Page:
Could you share with us some tips for our readers on how to get a role in a SOC? Do you see any benefits for professionals starting their careers in a Security Operations Centre? Is there something you would recommend?


To me, the most important thing to have is the right mindset. Changing your mindset is very difficult. Compared to that, security knowledge is much easier to learn. Certainly with the right mindset you can go a long way in the security industry. Personally i think this means being inquisitive and wanting to know exactly what’s going on. Similarly not stopping when you cannot get an immediate answer is key, as well as being able to see events from a security perspective. 

For example in the Netherlands, there are some traineeship programs where people with the right mindset (and not necessarily the right background) are put through a fast track of courses and certifications. This helps to gain a lot of knowledge in a short time and kick-start your career. Furthermore, I personally think that a broad understanding of IT (IT education) as well as IT management will help you throughout your career.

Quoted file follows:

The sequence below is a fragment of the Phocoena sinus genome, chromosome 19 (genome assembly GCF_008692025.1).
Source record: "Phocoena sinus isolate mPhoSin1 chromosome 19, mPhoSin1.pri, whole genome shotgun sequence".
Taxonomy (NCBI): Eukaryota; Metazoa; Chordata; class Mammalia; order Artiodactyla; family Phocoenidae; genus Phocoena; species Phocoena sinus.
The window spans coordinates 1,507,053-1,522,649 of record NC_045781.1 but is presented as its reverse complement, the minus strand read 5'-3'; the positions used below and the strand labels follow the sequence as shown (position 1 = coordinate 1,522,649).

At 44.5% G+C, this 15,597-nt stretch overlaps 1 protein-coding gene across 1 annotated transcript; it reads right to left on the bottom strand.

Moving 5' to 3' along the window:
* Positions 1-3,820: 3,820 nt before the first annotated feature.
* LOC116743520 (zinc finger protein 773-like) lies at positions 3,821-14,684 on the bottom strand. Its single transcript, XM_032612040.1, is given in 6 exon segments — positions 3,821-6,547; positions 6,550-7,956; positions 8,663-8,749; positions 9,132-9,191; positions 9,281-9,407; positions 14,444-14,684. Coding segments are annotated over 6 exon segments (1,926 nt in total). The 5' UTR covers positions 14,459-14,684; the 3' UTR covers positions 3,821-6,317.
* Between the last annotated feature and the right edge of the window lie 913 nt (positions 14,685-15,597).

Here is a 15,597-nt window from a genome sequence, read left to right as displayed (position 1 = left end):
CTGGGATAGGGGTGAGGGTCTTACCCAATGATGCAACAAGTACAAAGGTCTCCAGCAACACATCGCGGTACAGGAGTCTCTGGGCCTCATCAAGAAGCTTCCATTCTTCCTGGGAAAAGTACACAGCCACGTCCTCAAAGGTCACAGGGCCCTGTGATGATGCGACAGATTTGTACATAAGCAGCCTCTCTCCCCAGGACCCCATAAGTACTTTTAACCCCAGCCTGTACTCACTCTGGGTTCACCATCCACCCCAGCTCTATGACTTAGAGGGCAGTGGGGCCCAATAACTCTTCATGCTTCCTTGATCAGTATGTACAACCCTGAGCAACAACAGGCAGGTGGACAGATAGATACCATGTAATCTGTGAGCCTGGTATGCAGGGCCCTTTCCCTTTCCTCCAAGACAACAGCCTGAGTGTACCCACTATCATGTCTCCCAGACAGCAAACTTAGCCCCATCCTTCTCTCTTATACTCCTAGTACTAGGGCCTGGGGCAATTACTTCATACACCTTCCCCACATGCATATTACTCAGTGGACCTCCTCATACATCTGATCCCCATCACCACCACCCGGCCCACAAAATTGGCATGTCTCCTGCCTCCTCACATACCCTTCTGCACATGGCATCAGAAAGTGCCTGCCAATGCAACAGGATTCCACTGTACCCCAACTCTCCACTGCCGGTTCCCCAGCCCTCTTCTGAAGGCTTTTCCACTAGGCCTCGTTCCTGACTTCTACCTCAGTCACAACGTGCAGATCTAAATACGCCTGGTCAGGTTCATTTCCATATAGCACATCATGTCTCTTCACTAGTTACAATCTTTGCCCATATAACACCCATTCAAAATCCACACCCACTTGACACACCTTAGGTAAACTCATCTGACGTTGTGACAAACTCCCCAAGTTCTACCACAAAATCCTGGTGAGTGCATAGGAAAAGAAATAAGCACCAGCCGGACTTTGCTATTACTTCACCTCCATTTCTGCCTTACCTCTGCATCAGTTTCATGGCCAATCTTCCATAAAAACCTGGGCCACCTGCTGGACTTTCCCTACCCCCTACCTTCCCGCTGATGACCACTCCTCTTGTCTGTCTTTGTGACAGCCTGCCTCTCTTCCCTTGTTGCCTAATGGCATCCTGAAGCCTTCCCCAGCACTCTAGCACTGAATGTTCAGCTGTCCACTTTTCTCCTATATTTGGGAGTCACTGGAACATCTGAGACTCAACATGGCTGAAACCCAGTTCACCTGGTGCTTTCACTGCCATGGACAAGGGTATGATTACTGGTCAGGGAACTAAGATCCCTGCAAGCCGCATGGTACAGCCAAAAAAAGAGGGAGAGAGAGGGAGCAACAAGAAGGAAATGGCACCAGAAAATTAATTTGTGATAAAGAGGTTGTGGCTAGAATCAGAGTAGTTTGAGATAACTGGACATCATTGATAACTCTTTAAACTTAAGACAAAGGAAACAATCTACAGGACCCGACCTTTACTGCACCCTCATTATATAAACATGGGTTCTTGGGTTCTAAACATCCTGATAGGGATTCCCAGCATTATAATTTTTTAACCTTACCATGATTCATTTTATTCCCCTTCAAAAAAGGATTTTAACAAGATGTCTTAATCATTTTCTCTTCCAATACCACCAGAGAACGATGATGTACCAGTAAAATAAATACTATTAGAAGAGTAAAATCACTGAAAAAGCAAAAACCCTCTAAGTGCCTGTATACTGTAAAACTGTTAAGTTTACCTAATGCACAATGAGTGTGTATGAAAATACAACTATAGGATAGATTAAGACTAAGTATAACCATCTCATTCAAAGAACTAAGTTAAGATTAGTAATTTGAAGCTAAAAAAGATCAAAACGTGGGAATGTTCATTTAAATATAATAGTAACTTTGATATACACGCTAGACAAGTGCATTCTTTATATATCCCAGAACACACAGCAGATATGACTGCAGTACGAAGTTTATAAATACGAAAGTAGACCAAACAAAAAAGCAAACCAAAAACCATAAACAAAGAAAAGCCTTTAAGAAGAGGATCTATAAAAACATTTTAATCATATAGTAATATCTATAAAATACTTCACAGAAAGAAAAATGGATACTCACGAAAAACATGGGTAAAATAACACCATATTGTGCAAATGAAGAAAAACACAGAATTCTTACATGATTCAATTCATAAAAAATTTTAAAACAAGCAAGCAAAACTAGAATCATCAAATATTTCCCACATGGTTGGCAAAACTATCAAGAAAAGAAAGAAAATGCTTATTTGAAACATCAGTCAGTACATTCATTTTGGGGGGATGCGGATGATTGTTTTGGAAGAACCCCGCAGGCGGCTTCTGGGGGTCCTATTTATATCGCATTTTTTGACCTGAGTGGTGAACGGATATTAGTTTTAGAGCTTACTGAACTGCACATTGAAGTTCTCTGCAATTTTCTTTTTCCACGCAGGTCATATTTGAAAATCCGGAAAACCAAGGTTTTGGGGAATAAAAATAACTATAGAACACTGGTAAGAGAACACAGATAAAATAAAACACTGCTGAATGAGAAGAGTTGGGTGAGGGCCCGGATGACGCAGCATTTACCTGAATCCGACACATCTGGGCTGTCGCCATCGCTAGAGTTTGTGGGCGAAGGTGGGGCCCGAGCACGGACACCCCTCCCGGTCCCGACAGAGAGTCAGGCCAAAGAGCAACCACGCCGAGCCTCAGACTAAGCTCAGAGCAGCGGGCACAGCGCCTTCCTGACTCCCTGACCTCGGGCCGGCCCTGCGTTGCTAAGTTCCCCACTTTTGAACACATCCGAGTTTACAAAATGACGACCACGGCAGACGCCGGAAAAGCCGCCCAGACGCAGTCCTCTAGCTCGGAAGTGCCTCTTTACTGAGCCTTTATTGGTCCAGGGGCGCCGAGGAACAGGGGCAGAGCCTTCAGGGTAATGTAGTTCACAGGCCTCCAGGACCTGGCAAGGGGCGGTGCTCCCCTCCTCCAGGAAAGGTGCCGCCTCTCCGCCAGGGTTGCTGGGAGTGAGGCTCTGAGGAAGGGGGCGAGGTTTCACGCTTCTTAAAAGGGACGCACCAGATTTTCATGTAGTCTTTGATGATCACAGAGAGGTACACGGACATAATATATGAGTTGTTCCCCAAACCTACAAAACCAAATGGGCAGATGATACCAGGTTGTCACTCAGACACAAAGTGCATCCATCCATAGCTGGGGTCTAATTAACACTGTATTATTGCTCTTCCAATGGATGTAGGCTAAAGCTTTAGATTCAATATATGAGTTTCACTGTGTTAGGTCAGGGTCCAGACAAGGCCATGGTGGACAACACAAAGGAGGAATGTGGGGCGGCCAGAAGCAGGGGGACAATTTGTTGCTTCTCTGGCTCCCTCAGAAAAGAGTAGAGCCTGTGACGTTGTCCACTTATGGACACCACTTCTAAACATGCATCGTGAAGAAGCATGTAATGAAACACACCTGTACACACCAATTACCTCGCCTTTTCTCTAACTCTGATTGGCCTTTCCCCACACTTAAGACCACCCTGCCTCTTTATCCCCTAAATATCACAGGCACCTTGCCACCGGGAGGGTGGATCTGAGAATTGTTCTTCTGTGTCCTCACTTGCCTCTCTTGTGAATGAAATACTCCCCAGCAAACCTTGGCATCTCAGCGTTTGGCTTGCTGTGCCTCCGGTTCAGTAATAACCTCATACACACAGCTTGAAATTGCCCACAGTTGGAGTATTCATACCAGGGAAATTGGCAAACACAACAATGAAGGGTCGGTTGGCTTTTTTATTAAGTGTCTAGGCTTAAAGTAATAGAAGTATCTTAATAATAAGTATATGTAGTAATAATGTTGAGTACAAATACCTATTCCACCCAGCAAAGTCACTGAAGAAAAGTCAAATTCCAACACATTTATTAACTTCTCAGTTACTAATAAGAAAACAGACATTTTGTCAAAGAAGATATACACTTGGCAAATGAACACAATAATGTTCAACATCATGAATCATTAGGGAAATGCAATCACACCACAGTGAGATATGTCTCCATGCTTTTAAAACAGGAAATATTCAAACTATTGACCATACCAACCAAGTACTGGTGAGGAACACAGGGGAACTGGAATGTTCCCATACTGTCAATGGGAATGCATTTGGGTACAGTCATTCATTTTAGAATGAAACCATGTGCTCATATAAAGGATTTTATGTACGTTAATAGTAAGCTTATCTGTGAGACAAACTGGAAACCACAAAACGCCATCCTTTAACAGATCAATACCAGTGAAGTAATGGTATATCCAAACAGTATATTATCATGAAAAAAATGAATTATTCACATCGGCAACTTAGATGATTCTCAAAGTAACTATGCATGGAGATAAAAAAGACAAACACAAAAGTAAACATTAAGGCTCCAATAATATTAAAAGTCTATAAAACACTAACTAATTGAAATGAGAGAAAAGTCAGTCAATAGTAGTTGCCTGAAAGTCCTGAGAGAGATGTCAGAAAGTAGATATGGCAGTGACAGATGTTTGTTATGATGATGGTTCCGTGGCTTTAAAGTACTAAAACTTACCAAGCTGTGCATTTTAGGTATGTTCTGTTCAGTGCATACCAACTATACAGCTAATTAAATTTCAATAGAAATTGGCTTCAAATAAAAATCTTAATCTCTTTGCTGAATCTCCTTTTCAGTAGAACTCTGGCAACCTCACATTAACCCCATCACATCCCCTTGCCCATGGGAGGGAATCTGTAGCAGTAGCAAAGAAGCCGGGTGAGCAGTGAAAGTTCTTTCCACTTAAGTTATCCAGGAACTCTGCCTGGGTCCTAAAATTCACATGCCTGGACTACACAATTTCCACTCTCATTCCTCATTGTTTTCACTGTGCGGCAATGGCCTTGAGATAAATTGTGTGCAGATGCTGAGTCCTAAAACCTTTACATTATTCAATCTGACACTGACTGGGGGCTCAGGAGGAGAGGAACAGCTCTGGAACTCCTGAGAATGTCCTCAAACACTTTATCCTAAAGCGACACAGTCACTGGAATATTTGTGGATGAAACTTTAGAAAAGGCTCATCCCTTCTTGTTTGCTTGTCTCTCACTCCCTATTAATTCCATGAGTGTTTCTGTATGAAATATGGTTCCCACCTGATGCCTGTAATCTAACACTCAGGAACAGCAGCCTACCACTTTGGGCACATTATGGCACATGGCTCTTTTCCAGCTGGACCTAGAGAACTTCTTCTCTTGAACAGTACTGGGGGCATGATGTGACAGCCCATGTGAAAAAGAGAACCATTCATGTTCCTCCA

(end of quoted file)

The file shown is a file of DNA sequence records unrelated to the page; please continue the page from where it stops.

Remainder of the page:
What training should they have to get the job?


SANS blue team trainings are great, I personally teach the SECO/Security Academy SOC Analyst courses. It prepares students to work as an analyst in a Security Operations Centre. In addition, keep in mind that any good analyst course provides a solid theoretic foundation as well as hands-on practical assignments. Depending on what type of job you want, other specific courses and certification provide a lot of added value. Going further, a CISSP certification will allow you to become a more complete security professional as it covers a broad set of topics.

Tips to progress your career in a SOC?


First of all, you need to be in control of your own career path. Understand what is required of you in your current role, and what you need to do to progress. Try and find out what you really want to do best. It also means doing things outside your comfort zone. The least it will do is expand your comfort zone. But it could also help you to find new directions in your career. To sum up – keep an open mind (which is the opposite of keeping your eyes on the prize). Most importantly stay in control of your own career.

What would be your advice to future professionals entering the industry?


In short, seek a place where there is freedom to grow, experiment and make mistakes (making mistakes is the fastest way to grow). There is certainly no better way to learn the job than just doing it.